–www.lordmeher.org, p4581
Aug, 1959; Meherazad

*Today 25 Aug 2016 is Lord Krishna’s birthday

The Relationship with the Master in Spiritual Life – Master as relay station

Baba_distributing_Prasad

The sharing of spiritual work is by no means one sided. Even the disciples who merely think of the Master or meditate upon him have the privilege of sharing the spiritual and universal work in which the Master might be engaged at that moment. As he is one with Eternity, the Master is beyond time and all limitations of time. As he is also interested in the spiritual upliftment of humanity, he assumes many of the limitations of time; and his work can be helped by the voluntary cooperation of his disciples. The Master feeds upon the love of his disciples and utilizes the spiritual forces released by them for his universal work. In this way the Master is like the relay station that receives a song only in order to broadcast it to the world at large. To love the Master is to love all, not merely symbolically but actually; for what the Master receives on the inner planes of consciousness he spiritualizes and distributes. Thus he not only strengthens the personal links that the disciples may have with him but also gives them the privilege of sharing his divine work.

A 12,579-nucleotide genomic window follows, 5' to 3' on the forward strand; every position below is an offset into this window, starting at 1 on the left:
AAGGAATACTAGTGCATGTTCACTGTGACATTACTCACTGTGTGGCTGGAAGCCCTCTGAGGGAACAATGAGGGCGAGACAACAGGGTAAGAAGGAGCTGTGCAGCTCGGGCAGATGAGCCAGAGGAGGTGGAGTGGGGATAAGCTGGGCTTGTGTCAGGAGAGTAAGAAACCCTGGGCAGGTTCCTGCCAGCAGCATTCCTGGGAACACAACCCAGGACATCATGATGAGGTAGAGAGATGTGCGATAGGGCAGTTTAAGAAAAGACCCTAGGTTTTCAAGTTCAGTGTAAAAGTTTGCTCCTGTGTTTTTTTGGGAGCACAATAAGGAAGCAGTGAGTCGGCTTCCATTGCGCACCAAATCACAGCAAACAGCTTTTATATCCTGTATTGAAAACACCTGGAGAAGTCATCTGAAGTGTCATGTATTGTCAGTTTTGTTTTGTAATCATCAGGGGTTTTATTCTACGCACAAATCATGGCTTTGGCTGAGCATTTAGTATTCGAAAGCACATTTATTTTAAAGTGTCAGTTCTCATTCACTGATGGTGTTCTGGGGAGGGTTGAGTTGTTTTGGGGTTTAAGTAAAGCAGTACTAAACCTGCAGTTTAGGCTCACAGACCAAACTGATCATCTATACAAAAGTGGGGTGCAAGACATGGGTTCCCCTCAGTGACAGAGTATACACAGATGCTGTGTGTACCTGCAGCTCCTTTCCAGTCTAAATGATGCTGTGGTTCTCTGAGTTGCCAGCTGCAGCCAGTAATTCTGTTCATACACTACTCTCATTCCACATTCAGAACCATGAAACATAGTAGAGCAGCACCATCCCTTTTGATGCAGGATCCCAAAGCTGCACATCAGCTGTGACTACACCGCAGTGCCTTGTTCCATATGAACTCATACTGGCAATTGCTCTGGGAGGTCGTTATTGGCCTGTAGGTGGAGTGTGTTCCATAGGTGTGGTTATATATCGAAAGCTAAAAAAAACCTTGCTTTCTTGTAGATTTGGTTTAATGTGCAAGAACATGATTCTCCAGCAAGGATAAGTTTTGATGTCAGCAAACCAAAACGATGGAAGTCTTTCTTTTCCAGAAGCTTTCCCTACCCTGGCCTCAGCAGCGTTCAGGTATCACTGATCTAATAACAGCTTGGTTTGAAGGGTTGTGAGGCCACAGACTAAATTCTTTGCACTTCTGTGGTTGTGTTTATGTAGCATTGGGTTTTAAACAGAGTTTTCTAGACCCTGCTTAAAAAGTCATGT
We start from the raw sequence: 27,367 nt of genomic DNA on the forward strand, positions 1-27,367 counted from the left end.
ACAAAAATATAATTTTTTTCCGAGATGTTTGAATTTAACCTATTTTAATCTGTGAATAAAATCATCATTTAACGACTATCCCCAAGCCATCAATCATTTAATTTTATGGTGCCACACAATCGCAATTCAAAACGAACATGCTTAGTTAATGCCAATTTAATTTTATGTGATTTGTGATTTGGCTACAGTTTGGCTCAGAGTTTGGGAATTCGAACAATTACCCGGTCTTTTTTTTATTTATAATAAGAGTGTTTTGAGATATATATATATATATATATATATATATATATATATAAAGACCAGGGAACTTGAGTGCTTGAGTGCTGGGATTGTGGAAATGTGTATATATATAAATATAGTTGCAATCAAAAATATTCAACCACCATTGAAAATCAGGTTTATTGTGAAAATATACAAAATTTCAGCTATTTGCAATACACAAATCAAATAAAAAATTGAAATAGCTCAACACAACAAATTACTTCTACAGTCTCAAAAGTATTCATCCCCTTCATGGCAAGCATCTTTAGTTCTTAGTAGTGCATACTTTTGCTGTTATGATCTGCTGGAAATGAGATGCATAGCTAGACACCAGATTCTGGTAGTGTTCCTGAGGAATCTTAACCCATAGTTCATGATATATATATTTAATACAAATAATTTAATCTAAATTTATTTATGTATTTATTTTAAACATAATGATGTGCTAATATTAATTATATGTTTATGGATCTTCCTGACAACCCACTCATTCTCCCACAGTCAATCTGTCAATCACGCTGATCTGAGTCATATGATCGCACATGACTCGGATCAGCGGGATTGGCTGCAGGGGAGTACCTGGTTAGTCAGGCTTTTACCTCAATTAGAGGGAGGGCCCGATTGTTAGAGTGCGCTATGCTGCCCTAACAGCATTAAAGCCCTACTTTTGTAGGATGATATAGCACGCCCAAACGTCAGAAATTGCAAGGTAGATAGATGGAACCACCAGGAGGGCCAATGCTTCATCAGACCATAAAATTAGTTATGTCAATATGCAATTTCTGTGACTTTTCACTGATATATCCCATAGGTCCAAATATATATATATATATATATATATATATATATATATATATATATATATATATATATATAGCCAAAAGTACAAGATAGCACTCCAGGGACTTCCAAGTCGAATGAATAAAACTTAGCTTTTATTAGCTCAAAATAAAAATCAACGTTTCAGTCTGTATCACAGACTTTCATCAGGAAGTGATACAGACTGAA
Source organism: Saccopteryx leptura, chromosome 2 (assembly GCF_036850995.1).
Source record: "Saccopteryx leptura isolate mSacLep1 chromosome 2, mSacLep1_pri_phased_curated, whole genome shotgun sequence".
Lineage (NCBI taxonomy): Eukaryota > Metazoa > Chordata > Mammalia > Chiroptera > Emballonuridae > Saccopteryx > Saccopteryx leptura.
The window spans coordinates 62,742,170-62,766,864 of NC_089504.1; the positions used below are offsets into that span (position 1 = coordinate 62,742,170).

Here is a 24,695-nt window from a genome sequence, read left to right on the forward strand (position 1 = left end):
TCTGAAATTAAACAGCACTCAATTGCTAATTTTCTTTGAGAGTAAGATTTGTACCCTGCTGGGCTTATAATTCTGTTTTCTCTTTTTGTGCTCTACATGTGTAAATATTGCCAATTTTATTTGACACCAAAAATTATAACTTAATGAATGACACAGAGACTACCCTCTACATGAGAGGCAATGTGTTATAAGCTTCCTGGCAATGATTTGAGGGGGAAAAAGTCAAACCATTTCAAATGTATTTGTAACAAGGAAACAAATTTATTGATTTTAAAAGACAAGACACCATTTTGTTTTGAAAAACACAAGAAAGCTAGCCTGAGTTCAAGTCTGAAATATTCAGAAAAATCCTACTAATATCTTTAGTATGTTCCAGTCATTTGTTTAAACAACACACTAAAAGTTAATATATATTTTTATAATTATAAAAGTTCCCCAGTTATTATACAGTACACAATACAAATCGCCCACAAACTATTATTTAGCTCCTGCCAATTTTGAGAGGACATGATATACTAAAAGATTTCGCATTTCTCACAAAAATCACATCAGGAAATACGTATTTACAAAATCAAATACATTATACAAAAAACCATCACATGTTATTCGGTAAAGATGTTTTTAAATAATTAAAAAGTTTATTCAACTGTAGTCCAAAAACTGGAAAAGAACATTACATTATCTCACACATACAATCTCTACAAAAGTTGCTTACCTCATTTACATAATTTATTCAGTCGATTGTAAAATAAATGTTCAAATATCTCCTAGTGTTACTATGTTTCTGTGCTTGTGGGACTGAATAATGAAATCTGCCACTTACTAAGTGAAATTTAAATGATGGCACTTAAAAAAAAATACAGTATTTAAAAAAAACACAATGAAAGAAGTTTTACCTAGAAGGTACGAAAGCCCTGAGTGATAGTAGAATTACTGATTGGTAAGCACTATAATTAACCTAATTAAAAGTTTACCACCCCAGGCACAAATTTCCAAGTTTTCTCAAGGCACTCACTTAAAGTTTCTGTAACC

-Discourses 7th Ed., p189

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The Relationship with the Master in Spiritual Life – Disciple used as instrument

Ajmer - study

The unity and solidarity of the inner planes make it possible for the Master to use his disciple as an instrument for his work even when the disciple is unaware of serving this larger purpose of the Master. This is possible because the disciple, through his love and understanding of the Master as well as his obedience and surrender, establishes a rapport with the Master and comes to be in tune with him. Those who come into direct contact with the Master receive his direct help, and those who are closely connected with his disciples receive the Master’s indirect help.

-Discourses 7th Ed., p189

The Relationship with the Master in Spiritual Life – Helpful contacts and associations

Baba_Dehradun_1953_Darshan_3